I was chatting with a friend this week when she congratulated me on all the weight I’ve lost and how proud I should be of myself. As usual I didn’t know how to respond. I didn’t think “Oh yeah, I’m the most awesome person on the planet. Bow down before me and balance this bowl of seedless grapes on your head for me” was going to fly. I ended up playing it down and said “Well, I’m still fat” as if this should negate my achievement or something. Like I was Michelle Kwan and someone had just congratulated me on winning the silver Olympic medal and all I could muster was “Well, it’s not gold.”
But when I got off the phone I reflected on my statement and realized it was sort of a lie. I honestly don’t think of myself as being that fat anymore. From a math and statistics view this might seem silly since I’m currently hovering right on the line between obesity and overweight according to the flawed yet ubiquitous BMI system.
However, from a life and living perspective the majority of things that sucked about being a fat person have disappeared from my life. I’m mobile, fit, and I can fit in most chairs and transit vehicles, be it cars, trains or planes. I can find clothes, I don’t feel ashamed or embarrassed by how I look. When I play the “Is she fatter than me?” game at restaurants or the grocery store, I actually get to win a lot of rounds.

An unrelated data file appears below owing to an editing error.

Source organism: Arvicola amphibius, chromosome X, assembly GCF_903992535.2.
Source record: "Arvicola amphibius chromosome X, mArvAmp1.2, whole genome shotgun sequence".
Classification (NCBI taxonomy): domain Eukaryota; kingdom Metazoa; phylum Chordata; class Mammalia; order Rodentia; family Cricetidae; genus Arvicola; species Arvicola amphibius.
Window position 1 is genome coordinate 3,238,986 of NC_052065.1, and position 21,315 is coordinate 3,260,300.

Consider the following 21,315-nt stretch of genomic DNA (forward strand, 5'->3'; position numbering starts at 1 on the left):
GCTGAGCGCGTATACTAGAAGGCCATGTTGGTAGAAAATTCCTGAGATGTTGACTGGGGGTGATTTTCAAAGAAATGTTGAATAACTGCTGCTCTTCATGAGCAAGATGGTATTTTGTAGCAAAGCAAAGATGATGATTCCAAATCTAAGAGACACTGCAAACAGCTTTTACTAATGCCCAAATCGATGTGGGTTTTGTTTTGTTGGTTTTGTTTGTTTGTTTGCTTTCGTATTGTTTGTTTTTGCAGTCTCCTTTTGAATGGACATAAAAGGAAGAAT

Which makes me wonder, is there some official dividing line where I get to say I’m no longer fat? Is it when I can no longer shop at Lane Bryant? Is it when my BMI finally hits 25? Is it when my body fat percentage reaches a new low? Is it when my boobs finally stick out farther than my belly? I suppose regional and time variances come into play too, considering Kate Winslet and Kelly Clarkson are total fattys by Hollywood standards, but a bit on the thin side if you’re looking for a 15th century Botticelli beauty.
To an extent, being fat is a state of mind. While you’d be a bit delusional to be a 500-pound person who thinks they’re thin, once you start moving into the more “normal” body size range it just becomes a matter of opinion – the opinion of the culture that you live in, the opinion of the people you interact with every day, and most importantly your own opinion. You can be an 80-pound anorexic and still think you’re fat.
I remember wondering at the beginning of this journey if I would always think of myself as a fat girl no matter how much weight I lost. “Fat” has been one of the first five words I’d pick out when writing the “definition of me” for so long that I wasn’t sure if I’d ever be able to adjust to a time when it wasn’t. So while that time might still not have come, and I still have extra pudge on my belly and my butt, I find that more and more I’m leaving the “fat” state-of-mind.
There were times when if I’d found a magic genie in a lamp I would have wished for him to make me thin this instant. But I’m glad my life never crossed over into a state of magical realism and that I’ve been taking this slowly. In the almost two years I’ve spent slimming down I’ve had time to gradually slide into a thinner self-concept, which was just the right amount of time it took for that self-concept to fit, just like those cute size 18 jeans. (I told you I was still fat!)